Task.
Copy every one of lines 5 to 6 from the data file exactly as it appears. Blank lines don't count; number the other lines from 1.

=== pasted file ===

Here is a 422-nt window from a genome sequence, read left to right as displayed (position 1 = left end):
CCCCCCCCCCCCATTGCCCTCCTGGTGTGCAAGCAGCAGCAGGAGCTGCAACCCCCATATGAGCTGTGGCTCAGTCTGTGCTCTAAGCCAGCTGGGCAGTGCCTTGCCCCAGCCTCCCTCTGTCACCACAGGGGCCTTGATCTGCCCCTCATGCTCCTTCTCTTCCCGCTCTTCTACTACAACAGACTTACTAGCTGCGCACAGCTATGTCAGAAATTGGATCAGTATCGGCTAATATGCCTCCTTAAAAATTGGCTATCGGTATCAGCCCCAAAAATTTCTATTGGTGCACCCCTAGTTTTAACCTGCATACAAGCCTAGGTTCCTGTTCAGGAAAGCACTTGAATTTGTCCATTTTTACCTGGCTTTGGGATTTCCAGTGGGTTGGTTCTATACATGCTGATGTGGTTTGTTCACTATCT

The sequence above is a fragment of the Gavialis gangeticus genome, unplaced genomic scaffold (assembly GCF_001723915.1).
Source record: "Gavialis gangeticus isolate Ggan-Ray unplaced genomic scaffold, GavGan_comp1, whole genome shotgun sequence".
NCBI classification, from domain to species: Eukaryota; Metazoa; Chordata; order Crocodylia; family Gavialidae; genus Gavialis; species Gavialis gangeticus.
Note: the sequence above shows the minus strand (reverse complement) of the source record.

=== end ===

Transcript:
NCBI classification, from domain to species: Eukaryota; Metazoa; Chordata; order Crocodylia; family Gavialidae; genus Gavialis; species Gavialis gangeticus.
Note: the sequence above shows the minus strand (reverse complement) of the source record.